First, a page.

Cancer immunotherapy gets personal

A novel immunotherapy that uses a patient’s own cells to fight cancer is now available at only a select group of health care institutions. Monroe Carell Jr. Children’s Hospital at Vanderbilt is the only center in Tennessee approved to provide the new treatment, a CAR T-cell therapy called Kymriah.

Kymriah was approved by the FDA to treat a subset of acute lymphoblastic leukemia (ALL) — pre-B cell ALL that was unresponsive to treatment (refractory) or that has come back after treatment (relapsed).

ALL, which develops from blood-forming cells in the bone marrow, is the most common childhood cancer. Typically, 90 percent of patients with ALL achieve remission with intensive chemotherapy treatment. The remaining 10 percent don’t respond to chemotherapy or relapse and have a poor prognosis.

“We are thrilled to be able to offer this cutting-edge therapy to our patients, particularly when these families may be starting to feel like they have run out of treatment options for ALL,” says Carrie Kitko, MD, associate professor of Pediatrics and director of the Pediatric Stem Cell Transplant Program in the Division of Hematology/Oncology.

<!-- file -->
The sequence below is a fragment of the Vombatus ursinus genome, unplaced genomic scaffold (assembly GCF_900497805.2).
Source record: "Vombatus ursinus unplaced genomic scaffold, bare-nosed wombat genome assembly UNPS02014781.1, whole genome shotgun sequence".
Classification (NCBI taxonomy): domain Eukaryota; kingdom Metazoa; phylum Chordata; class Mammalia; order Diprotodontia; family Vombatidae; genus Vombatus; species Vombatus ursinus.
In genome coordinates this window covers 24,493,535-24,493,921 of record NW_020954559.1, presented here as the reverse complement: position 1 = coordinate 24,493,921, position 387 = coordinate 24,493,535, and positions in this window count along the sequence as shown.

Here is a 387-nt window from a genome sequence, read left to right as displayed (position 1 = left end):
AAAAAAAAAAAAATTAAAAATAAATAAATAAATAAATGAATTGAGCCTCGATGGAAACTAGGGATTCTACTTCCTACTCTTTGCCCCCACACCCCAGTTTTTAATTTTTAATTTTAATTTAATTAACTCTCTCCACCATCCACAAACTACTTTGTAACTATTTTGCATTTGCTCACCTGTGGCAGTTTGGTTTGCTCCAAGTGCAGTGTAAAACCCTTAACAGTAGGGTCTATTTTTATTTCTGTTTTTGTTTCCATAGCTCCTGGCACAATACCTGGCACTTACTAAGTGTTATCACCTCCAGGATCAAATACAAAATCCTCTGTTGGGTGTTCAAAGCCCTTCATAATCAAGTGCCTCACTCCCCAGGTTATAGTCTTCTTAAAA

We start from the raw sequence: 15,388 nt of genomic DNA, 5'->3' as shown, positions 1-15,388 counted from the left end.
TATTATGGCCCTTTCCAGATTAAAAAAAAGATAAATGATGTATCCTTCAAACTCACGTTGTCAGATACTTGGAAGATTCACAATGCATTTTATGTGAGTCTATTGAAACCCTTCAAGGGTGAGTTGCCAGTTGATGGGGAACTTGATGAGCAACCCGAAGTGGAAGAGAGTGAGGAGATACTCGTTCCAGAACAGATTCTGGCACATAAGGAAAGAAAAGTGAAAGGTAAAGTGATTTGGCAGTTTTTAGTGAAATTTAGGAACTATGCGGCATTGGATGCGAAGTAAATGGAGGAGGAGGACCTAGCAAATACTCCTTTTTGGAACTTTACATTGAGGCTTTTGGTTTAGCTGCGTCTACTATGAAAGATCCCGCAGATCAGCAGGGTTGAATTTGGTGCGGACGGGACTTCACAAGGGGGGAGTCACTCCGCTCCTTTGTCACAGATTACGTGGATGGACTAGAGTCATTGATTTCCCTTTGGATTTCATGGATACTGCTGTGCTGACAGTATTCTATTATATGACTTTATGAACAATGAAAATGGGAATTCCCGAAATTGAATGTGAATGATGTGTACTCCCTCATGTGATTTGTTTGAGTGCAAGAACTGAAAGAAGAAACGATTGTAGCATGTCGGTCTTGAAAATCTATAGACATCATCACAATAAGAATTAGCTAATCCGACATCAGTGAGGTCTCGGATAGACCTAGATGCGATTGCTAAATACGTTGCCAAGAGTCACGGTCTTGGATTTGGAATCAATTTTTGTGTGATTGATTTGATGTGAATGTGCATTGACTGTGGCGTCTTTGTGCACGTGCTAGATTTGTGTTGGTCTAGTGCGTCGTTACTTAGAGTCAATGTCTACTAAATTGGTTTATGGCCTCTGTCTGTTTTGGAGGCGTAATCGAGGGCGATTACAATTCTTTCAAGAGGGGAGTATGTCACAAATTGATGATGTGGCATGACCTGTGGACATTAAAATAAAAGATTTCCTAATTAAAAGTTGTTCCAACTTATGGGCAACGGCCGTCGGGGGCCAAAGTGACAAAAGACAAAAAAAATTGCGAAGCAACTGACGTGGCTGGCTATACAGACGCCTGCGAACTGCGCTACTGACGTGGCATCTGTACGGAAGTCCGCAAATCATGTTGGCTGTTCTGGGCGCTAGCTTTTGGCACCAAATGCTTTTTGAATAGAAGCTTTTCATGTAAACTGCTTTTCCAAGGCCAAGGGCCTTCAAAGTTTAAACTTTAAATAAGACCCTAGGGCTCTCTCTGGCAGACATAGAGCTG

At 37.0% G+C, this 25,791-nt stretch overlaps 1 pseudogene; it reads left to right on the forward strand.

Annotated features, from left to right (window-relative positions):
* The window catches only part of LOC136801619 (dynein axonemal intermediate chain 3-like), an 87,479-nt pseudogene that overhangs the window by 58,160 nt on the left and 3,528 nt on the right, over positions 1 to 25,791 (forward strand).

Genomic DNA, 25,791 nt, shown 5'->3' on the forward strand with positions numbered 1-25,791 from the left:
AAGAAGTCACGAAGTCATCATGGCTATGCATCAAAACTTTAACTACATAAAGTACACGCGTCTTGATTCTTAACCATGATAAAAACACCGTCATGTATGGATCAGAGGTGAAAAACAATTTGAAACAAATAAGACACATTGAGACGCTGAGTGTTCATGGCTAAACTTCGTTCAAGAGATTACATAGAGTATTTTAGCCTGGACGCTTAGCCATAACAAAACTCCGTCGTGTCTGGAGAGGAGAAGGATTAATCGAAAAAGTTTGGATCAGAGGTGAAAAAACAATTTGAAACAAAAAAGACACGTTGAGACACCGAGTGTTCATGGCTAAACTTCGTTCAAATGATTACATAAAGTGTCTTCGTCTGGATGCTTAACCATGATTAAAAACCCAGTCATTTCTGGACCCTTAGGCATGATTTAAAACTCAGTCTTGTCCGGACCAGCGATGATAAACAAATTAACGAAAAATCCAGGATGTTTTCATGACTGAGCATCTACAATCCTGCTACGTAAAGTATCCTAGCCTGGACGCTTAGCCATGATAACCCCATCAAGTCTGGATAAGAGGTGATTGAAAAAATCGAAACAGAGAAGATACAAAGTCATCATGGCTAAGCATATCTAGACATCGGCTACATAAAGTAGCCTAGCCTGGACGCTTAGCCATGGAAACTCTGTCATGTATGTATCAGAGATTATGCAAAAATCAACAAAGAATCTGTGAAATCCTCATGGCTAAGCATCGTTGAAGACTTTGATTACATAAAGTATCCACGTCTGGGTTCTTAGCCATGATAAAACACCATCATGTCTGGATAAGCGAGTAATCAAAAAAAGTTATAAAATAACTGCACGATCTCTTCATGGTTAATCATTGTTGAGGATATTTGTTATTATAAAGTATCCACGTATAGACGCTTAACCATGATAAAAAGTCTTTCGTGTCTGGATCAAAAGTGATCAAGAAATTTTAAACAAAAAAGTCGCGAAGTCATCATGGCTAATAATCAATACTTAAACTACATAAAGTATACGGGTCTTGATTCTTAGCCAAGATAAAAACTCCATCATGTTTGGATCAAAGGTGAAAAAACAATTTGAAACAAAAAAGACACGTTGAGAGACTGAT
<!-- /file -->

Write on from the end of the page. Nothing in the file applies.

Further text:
CAR T-cell therapy works like this: a patient’s T cells — white blood cells that normally help fight infection — are collected and shipped to the pharmaceutical company Novartis. At Novartis, the cells are engineered to express a chimeric antigen receptor (CAR) designed to recognize the patient’s leukemia cells. Large numbers of engineered CAR T cells are grown in the laboratory and then shipped back to the hospital, where they are infused into the patient.

The CAR T cells recognize and kill the leukemia cells, and send a signal instructing CAR T cells to divide, which produces even more of the cancer-fighting cells.

Because the therapy can have serious and life-threatening complications, the FDA requires that treatment sites have special certification.

“Vanderbilt is ideally suited to care for these patients,” Kitko says. “Our team has been providing cellular therapy to the Middle Tennessee community in the form of stem cell transplantation for many years, and CAR T-cell therapy is the latest and most personalized cellular therapy ever designed.”

In addition to offering Kymriah, Children’s Hospital is an active site for a clinical trial of another CAR T-cell therapy for leukemia.

Marriott International, the longest standing corporate partner of Children’s Miracle Network Hospitals®, has committed $300,000 to pediatric cancer initiatives at Vanderbilt. In doing so, Marriott joins other community partners who are supporting CAR T-cell therapy.

“Marriott International is delighted to support this unique and innovative therapy at Children’s Hospital,” says Nicole Randazzo-Cipriani, president of Marriott’s Nashville Business Council. “We look forward to the advances that Vanderbilt physicians will continue making to improve the treatment and survival of children with cancer.”

– by Leigh MacMillan

 

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